Accountants advise GPs to reduce drawings by up to 10% to prepare for contract imposition
Exclusive: GPs should start reducing their drawings by up to 10% in order to prepare immediately for a sharp dip in income from April, medical accountants have warned.
Accountants are advising practices to prepare early for the sweeping changes to the GP contract which are set to be imposed from April, with some predicting take-home pay could fall by as much as a fifth.
The GPC estimates that practices in England are set for a £31,000 gap in QOF funding next year unless they work much harder under the Government’s proposed contract deal for 2013/14. Practices in Scotland and Wales have been offered some concessions, but the GPC has warned they still face a ‘very significant increase in workload’ from April. The Northern Ireland Executive is still to announce its final deal for 2013/14.
Rosemary Smith, senior partner at RS Medical Accountancy, said the changes could result in a worst-case scenario of practice income being reduced by about 14% in England, if practices do not take on additional work.
She is advising her clients to cut their overheads, and suggesting GP partners reduce their drawings by 5% to 10% immediately.
She says: ‘It is advisable for doctors to reduce their drawings after estimating their income for the next year and making the decision before the start of the year.’
‘If they over estimate they can pay themselves out at the year end, but it is easier to cut drawings monthly than find themselves having to put larger sums back into the practice.’
But she added that cutting income may not be enough, and said practices would also have to trim back the extra services they offer patients. She added that GPs were reluctant to take on new staffing costs to deal with the rise in workload as they were not convinced the additional income would remain in place in future years.
She said: ‘Unless they cut overheads as well as cutting income, they will lose money. GPs will have to keep one step in front of the changes and spread their income streams so that they can cushion new proposals.’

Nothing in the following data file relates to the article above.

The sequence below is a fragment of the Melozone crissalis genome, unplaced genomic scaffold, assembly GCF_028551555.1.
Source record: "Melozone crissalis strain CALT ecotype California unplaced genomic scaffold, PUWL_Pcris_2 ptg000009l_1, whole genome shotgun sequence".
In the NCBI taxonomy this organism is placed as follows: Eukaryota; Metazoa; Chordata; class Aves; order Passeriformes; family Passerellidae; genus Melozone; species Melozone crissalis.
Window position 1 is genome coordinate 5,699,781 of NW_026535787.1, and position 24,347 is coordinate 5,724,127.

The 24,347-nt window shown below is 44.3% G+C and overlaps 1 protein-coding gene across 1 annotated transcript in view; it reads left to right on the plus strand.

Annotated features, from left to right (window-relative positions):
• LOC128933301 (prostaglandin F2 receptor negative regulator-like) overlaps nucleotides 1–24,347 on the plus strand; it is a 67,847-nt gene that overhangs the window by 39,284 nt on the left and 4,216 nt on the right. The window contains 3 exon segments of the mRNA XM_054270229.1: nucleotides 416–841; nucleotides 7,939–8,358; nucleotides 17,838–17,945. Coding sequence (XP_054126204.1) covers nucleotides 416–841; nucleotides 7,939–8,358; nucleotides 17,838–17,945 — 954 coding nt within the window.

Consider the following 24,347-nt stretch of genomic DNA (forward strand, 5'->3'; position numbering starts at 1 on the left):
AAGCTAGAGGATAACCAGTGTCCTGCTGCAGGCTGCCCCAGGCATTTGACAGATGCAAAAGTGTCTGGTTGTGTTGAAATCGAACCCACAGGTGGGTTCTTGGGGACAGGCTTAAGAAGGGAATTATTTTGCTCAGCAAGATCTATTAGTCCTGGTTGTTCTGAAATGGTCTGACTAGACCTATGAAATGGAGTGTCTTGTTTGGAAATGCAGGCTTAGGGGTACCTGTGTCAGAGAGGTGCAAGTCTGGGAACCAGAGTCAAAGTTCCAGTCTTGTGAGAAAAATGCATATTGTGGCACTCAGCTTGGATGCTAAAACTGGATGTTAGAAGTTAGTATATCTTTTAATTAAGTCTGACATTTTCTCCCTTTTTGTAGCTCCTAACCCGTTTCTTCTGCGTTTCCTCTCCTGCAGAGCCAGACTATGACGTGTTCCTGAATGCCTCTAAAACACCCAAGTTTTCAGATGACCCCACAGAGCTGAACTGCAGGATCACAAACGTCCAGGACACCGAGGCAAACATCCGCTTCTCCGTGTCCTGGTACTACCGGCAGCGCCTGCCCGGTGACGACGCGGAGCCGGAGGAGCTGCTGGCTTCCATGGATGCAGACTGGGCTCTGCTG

Bob Senior, chair of the Association of Independent Specialist Medical Accountants and head of medical services at RSM Tenon, said reducing drawings by 5% to 10% was ‘reasonable’ advice.
He said: ‘GPs should expect to see profits come under pressure, particularly with the changes to services coming and the QOF reductions, which won’t help.’
‘If profits are being removed from the system and workload added, then somethings got to give.’
Michael Ogilvie, client service director at OBC The Accountants, said he estimated that GP partners’ take-home pay would be reduced by around 10% to 20% in 2013/14, when factoring in the onset of punitive pension changes in March.
He said: ‘Many GPs may find themselves having to pay a larger tax bill on well invested pensions, as the Government reduces the tax free annual allowance from £50,000 to £40,000 or £30,000.’
‘They won’t be taking any new money in to the practice, but they’ll have to pay out into this tax increase.’
Dr Charles Zuckerman, medical secretary for Birmingham LMC, said based on his projections, if the average three partner practice with 6,000 patients did nottake up any of the new DESs, they would lose roughly £10,000 per partner, which would equate generally to a 10% to 15% reduction in profit for the practice.
Dr Zuckerman said: ‘The first thing to go will be any additional, unpaid work, for example the work that went in to setting up the CCGs. The last thing to go will be services that impact on patient care, so enhanced services that practices provide for minimal profit such as minor surgery or smoking cessation.’